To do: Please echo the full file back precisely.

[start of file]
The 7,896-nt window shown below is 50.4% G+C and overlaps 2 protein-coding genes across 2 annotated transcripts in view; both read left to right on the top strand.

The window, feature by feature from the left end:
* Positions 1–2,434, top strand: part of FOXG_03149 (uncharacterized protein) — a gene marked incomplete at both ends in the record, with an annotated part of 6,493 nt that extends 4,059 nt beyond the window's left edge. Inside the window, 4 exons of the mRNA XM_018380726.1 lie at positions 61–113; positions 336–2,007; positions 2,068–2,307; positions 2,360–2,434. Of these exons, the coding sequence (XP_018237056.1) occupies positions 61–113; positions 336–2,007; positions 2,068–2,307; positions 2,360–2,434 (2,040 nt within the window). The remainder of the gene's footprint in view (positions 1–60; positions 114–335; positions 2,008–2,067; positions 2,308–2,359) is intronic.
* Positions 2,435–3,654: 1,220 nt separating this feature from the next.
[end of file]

The 7,896-nt window shown below is 50.4% G+C and overlaps 2 protein-coding genes across 2 annotated transcripts in view; both read left to right on the top strand.

The window, feature by feature from the left end:
* Positions 1–2,434, top strand: part of FOXG_03149 (uncharacterized protein) — a gene marked incomplete at both ends in the record, with an annotated part of 6,493 nt that extends 4,059 nt beyond the window's left edge. Inside the window, 4 exons of the mRNA XM_018380726.1 lie at positions 61–113; positions 336–2,007; positions 2,068–2,307; positions 2,360–2,434. Of these exons, the coding sequence (XP_018237056.1) occupies positions 61–113; positions 336–2,007; positions 2,068–2,307; positions 2,360–2,434 (2,040 nt within the window). The remainder of the gene's footprint in view (positions 1–60; positions 114–335; positions 2,008–2,067; positions 2,308–2,359) is intronic.
* Positions 2,435–3,654: 1,220 nt separating this feature from the next.